As I then looked down at our patient stretched out on the floor, I was reminded of the words of Paul, "All I want is to know Christ and the power of his resurrection and to share in his suffering by reproducing the pattern of his death" (Phil 3:10). That is why the Church invites us to proclaim, (i.e. to say loudly and joyfully with love, faith and hope), "Christ has died, Christ is risen, Christ will come again," or, "Lord, by your Cross and Resurrection you have set us free …." The second step in every sacrifice is therefore God's acceptance of what is offered, symbolized and made effective by the destruction of the thing offered so that the offerer cannot change his mind and take it back, knowing full well that he has given it to his Lord totally and wholeheartedly - to use the technical word of sacrifice: It is now consecrated to (i.e. set apart for) God.
The Son of Man must be lifted up, as Moses lifted up the serpent in the desert, so that everyone who believes may have eternal life in him (3:13,14)
God's Communion with Man. The third 'Lifting up' or Elevation takes place at the Communion. The third step in every sacrifice is when what we have offered and consecrated, our bread and wine, is now given back to us in another and higher form, his body and blood, as the sign that God is pleased with our sacrifice. Remembering what he (the priest) said, recalling the words of Jesus at the last Supper, the First Communion, "This is my Body broken for you - Eat it; This is my blood shed for you, - Drink it," the celebrant now for the third time lifts up the host and the chalice and announces, "This is the Lamb of God, who takes away the sins of the world! Happy are we who are called to his supper!"
Making our response as one body, we first confess to God with all humility, in the familiar words of the Roman Centurion, "Lord, I am not worthy to receive you," and we then implore with full faith, "Say but the word and I shall be healed!" And as the priest lifting up the host announces to each communicant, 'The Body of Christ', his response is the declaration of his faith, 'Amen', as he accepts and receives the Bread of Life, Christ himself, into his soul. As I gave Communion to the sick and feeble woman on the stretcher, I was reminded of the words of the Third Eucharistic Prayer, "May we through receiving the body and blood of Christ be filled with the Holy Spirit and become one body and one Spirit in Christ." That is why St. Ephrem would say, when lifting up and offering the host to every communicant, "Receive the fire of the Holy Spirit."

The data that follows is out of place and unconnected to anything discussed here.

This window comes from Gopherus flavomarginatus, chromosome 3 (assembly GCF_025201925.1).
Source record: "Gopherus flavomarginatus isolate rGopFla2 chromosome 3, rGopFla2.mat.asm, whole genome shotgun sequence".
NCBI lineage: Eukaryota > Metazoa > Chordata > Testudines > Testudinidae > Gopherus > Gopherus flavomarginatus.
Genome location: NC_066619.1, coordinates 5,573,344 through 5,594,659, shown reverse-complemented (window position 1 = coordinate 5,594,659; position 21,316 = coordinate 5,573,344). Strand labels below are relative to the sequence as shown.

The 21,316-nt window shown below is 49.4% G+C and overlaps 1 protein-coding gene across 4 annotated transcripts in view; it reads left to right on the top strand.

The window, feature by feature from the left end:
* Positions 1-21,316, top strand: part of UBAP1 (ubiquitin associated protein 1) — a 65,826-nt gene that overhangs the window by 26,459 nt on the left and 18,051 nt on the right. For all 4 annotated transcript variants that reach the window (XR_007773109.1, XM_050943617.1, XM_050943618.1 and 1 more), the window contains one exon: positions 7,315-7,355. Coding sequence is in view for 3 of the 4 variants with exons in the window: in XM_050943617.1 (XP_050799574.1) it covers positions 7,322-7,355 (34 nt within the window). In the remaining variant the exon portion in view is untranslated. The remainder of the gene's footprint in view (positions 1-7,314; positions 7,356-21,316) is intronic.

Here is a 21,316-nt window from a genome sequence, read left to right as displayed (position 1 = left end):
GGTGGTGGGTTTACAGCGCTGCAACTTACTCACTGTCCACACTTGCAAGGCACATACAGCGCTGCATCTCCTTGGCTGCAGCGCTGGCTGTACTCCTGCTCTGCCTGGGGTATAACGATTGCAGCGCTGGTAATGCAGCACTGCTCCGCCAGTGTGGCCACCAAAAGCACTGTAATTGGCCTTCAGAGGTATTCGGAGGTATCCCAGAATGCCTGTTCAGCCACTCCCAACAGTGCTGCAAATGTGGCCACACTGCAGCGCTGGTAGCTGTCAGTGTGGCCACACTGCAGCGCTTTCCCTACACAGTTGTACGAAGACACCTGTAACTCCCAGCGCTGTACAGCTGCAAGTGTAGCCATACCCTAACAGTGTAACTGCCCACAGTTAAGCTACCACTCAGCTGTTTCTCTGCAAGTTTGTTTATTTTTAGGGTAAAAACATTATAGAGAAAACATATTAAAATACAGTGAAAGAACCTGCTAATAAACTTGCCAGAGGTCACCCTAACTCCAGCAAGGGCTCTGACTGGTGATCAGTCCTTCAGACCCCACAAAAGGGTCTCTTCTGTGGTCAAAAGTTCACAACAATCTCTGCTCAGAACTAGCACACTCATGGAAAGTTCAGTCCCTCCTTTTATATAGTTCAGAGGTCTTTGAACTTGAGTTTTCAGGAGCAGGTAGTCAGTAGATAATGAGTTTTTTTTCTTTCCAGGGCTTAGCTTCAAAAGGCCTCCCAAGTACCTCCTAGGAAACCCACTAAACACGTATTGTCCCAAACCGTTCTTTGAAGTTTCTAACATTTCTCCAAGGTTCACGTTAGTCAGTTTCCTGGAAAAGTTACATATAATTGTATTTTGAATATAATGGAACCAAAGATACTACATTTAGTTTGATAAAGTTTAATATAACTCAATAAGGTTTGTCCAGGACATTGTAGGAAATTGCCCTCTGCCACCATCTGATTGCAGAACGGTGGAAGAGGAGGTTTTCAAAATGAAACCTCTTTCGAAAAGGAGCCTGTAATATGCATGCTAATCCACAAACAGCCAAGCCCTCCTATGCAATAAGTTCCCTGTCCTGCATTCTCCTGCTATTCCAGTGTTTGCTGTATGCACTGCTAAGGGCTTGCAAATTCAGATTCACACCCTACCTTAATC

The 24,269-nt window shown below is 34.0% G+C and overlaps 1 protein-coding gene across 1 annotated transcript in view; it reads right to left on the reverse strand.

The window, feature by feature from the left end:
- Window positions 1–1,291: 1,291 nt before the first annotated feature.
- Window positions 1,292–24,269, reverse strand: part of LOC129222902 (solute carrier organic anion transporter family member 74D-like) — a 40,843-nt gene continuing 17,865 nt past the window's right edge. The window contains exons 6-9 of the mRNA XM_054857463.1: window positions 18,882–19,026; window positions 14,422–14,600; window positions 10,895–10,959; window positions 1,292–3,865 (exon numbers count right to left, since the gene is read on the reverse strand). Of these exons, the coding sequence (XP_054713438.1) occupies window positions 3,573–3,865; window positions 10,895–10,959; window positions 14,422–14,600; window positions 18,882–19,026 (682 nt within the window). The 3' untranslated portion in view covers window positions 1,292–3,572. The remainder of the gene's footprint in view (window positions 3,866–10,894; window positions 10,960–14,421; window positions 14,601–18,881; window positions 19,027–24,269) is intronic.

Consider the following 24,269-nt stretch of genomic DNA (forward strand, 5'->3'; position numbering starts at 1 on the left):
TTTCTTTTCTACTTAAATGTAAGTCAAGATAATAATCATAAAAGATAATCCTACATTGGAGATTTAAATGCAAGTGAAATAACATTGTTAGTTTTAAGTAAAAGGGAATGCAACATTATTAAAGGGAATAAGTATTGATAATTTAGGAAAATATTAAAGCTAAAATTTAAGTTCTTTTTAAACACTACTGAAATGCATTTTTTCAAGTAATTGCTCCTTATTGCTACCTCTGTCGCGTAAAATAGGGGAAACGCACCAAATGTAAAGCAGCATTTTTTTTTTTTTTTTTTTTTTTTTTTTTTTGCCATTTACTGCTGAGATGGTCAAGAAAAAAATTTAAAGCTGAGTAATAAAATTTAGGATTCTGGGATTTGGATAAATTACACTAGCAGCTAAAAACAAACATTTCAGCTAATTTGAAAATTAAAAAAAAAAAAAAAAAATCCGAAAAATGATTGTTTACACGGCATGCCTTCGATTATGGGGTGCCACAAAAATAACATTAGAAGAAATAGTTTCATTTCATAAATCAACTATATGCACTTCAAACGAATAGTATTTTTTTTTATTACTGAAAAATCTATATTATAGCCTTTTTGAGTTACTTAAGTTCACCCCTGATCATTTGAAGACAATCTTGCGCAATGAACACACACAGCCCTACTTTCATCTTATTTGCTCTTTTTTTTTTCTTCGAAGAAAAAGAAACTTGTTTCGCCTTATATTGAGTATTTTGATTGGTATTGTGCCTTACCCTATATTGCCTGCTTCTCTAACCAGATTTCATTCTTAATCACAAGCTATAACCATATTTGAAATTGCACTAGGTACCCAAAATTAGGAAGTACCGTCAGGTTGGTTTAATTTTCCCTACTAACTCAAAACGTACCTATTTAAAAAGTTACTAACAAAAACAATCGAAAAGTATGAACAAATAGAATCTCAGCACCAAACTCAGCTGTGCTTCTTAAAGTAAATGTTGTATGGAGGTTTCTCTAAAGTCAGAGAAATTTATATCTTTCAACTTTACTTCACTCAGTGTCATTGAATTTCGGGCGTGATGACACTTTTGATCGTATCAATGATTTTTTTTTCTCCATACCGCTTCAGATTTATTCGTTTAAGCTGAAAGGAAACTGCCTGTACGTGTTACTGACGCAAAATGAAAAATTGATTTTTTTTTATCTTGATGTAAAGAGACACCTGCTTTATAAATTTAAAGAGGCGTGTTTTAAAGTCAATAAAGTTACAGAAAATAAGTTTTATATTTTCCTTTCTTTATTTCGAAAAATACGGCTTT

I have always been convinced that the Mass is the greatest, most complete and most effective 'prayer service' for total and deep healing, for the prayers following and flowing from the Our Father, the Lord's Prayer, with which the third part of the Sacrifice of the Mass begins, are prayers of deliverance, emotional healing, spiritual healing and physical healing, in that order. And so, at the end of the Mass, I felt so sure that the Eucharist had brought our infirm participant this three fold healing and deliverance, if and where needed, deep in her spirit, soul and body, that all that was now needed was for it to be claimed and manifested externally.
So I went up or rather down to her and prayed specifically for her high temperature and her intense pains, the symptoms of her mysterious illness. On being asked how she felt, she admitted that all her pains had vanished immediately and she felt good and comfortable. I was getting up from my knees to leave, when her devoted husband looked at me intently and challenged me, "I know she is healed only if she will but stand up. For she has not stood up nor even sat down only all these six months." I was about to retort that I am not God and that we have done our best; her pains and fever have gone and she would become better in due course.
But I then noticed that the lady was trying to lift up her body even to a sitting position - but was unable to do so. I was taken aback by this and so I asked her, "Do you want to stand up?" She said, Yes! The whole congregation of nuns, nurses and the sick now joined me in praying over her and I found myself saying, to my own astonishment, "In the name of Jesus, stand up!" She did manage to stand up on her own - but it was too much for her, and she immediately collapsed to the floor. We prayed once again and I commanded a second time, "In the name of Jesus, stand up!" She stood up, remained standing for some time, and once again in her weakness flopped down to the floor.
A third time we prayed together relying on the promise of Jesus, "If two of you on earth agree to ask anything at all, it will be granted to you by my Father in heaven. For where two or three meet in my name, I shall be there with them" (Mt 18:19,20). And a third time I said with authority, "In Jesus' name, stand up!" She stood up and - remained standing. We then prayed for strength to her hips and legs, and I said, "In Jesus' name, walk!" She began walking. Finally, remembering the incidents in the Gospels and the Acts, I said to her, to my own greater astonishment. "You may pick up your stretcher, and go home" (Mk 2:11,12). She took up the stretcher by herself and - went home!
There is one last and fourth 'Lifting up' in the Mass, at the end of the Canon or Consecration and at the beginning of Communion, when the Priest gives glory and honour to God, "Through him (Offertory), with him (Consecration), in him (Communion)…," and the People endorse it with a jubilant AMEN! as if they were crying out to their Father God in the touching words of that straightforward hymn, "When you look at me, you see not what I used to be, but you see Jesus."